Gov. Walz signs order to help students studying for critical sectors in workforce

The governor's order will allow for some students in their final term to complete in-person tests and hours needed before they can enter the workforce.

Minnesota Gov. Tim Walz addressed reporters at the Capitol Monday, Jan. 7, 2019. He took the oath of office to become the state's 41st governor earlier in the day. DANA FERGUSON / FORUM NEWS SERVICE

Minnesota Gov. Tim Walz signed an executive order Monday that allows higher education students studying for critical sectors and in their final semester to return to their campuses for necessary in-person exams.

Programs that fall under the governor's definition of critical sector include, but are not limited to, health care, law enforcement and public safety as well as transportation and logistics programs.

Among the 900 students at Duluth's Lake Superior College graduating next week, an estimated 200 enrolled in health and nursing and business and industry programs will be finishing exams and on-site hours needed before they can enter the workforce, Vice President of Institutional Advancement and External Relations Daniel Fanning said.

"When the state tells us that we can have hands-on training, this will be the students who've just been waiting," Fanning said. "And some of them are literally only waiting for a few hours to finish the program."

The bulk of the in-person hours and exams students need to complete before they can obtain their degrees are required by governing bodies, such as the Federal Aviation Administration, for students enrolled in the aviation technician maintenance program.


LSC is currently in exam week โ€” the final week of its semester. However, the in-person exams for hands-on programs often take an extra week to wrap up anyway, Fanning said. Faculty and affected students will connect to set up times that work for them to meet in one-on-one or two-on-one settings.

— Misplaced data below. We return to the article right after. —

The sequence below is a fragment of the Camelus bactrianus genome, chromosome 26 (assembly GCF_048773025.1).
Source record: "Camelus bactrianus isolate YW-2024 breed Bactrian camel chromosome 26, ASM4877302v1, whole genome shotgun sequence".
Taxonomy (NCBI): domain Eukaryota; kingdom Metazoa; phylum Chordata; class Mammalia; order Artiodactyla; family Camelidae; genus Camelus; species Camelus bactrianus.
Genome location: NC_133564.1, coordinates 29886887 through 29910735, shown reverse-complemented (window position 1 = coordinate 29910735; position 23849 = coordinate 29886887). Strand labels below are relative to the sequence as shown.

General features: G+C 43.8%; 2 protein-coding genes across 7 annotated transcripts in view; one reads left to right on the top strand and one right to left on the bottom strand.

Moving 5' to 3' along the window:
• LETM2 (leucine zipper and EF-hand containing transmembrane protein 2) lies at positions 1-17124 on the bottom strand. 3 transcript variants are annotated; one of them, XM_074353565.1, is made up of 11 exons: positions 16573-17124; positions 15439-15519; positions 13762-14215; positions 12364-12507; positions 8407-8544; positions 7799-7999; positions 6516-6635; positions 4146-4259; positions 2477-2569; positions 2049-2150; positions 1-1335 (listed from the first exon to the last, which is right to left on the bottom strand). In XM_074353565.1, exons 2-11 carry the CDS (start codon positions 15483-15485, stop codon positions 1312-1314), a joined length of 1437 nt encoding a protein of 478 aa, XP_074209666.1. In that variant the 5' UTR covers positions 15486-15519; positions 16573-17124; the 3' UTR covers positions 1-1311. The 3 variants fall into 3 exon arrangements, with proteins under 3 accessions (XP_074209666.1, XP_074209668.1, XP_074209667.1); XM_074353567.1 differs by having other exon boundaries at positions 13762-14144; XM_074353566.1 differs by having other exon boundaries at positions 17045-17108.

Before students can return to campus, each school must create a preparedness plan that establishes social distancing guidelines, disinfecting protocols and health screenings to prevent sick people from entering the institution.

"It was a nice surprise," Fanning said of the governor's order.

At LSC, many of those students are enrolled in nursing, nursing assistant and medical assistant programs, along with aviation maintenance technology, fire technology, auto-service technology and welding programs.

As for the schools within the Northeast Higher Education District โ€” Hibbing Community College, Vermilion Community College in Ely, Mesabi Range College in Virginia, Itasca Community College in Grand Rapids, and Rainy River Community College in International Falls โ€” the nursing, nursing assistant and law enforcement programs are a few of the larger programs that will benefit from the limited in-person testing, Itasca Community College Provost Bart Johnson said.

"It's important for us to have the flexibility to make safe and smart decisions that allow students to continue in these academic programs," Johnson said. "I hope that this does open the door for other considerations for the summer and certainly as we go into fall."

While nursing students, for example, have been able to complete the program online, Johnson said they hadn't been able to test out of the program and get the state licenses before restrictions were lifted by executive order.

Some programs also require a few hours of in-person coursework and demonstrations before completion, Johnson said.


Prior to allowing students on campus, institutions do not need to submit their preparedness plans for pre-approval, according to the executive order. However, they do need to have it available upon request.

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